We looked at each other. We of course had no idea what the time was, and we had no means of telling if we were too late or if there was no execution at all. We might be three years too late. We might be looking to rescue a man who had never been born. We might even be a day or two off, here or there. How would we know?

I had been to Jerusalem, of course, but that was the Jerusalem of the twenty first century. It had nothing to do with this walled city of two thousand years earlier. 

No way to find out but by walking along looking for the Hill of Stoning. So we did.


It was nearing sunset, and we had very nearly given up hope, when we finally found them. 

Three crosses, silhouetted against the reddening sky. 

I think I was more amazed that there was actually a crucifixion at all, and three crosses, that the Gospels had been borne out that far, than anything else. By that time we were all rather out of breath, because we had walked most of the way round the city, lugging our armour and that damned coffin along with us. We did not make exclamations; we did not point; we just walked silently towards the top of that hill.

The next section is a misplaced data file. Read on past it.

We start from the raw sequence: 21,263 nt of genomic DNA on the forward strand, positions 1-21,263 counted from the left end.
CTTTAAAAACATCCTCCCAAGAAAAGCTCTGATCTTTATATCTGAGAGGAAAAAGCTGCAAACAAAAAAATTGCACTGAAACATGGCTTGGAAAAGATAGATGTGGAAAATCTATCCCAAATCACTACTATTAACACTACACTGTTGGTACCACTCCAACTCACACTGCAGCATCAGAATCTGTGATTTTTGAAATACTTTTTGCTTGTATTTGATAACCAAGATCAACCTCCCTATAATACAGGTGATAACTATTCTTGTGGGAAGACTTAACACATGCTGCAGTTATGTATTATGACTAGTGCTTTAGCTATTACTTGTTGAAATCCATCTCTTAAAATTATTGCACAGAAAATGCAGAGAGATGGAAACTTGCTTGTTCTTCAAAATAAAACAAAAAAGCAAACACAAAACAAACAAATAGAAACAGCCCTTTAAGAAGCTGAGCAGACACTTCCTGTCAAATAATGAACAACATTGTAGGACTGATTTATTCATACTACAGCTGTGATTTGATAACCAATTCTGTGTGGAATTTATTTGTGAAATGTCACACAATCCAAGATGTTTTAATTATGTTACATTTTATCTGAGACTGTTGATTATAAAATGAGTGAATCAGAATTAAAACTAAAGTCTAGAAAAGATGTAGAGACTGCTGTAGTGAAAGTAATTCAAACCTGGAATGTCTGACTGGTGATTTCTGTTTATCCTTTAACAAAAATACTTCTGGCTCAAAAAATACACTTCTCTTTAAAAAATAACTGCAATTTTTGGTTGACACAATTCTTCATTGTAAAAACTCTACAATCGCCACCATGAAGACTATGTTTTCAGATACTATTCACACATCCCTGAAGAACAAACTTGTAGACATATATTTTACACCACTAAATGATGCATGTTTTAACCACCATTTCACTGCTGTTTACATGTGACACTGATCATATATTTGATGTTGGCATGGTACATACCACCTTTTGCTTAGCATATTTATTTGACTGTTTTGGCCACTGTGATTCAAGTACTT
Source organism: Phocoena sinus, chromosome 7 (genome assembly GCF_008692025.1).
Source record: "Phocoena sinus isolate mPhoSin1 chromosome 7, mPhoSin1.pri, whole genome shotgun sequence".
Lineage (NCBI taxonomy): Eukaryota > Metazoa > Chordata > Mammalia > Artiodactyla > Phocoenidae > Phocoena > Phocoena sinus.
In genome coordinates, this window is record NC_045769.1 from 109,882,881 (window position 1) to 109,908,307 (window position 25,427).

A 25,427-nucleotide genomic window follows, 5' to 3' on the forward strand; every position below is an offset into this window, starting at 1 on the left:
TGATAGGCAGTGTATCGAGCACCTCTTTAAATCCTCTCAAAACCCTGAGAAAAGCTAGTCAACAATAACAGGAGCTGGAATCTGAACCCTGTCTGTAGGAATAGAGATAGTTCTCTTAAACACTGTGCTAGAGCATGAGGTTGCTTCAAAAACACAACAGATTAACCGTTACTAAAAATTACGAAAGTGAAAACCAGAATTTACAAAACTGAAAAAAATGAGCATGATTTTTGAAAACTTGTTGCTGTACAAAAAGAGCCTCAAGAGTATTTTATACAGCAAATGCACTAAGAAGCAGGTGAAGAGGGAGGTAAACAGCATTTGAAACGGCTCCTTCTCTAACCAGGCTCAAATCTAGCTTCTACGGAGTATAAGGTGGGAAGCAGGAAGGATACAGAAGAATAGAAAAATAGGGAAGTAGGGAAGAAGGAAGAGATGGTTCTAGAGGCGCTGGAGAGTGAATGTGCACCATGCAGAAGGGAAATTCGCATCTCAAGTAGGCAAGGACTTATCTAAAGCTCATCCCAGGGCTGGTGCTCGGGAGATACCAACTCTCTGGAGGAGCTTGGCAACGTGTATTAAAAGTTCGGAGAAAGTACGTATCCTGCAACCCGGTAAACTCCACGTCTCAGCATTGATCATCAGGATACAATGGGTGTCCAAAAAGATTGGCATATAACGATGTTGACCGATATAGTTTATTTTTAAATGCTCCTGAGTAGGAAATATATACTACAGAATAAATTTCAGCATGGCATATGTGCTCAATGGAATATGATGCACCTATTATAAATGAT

There was a thin scatter of people around. Very few, actually, and even fewer women, not the great crowds of Gospel. I don’t know who any of them were; but of the men, most were obviously not Jews. There was not a single unshorn beard or fringed robe in sight. This was no surprise. The following day was the Jewish festival of P’sach, the Passover. Jews would all be at home, preparing for it. A small guard of Roman legionaries sat near the crucifixes, chatting. None of the women, of course, were standing on the sides of the cross looking up at the man there with adoring eyes, as we see in the ludicrous Catholic statuary. They stood far away, averting their eyes, and most appeared to be sobbing. No wonder.

When we were close I looked up at the men on the crosses. They were, of course, all nude. Crucifixion never left a stitch on the condemned man’s body, no loincloth of the Catholic fantasy. The nearest to me was the one on the right. There was no doubt that he was either dead or close to death; his head hung on his chest, a swollen tongue protruded between parted lips, if he were breathing I could not detect it. I passed him by with no further glance; it was not he I was interested in. The soldiers were sitting at the foot of the centre cross. It was obviously that which we needed. But one had to be certain.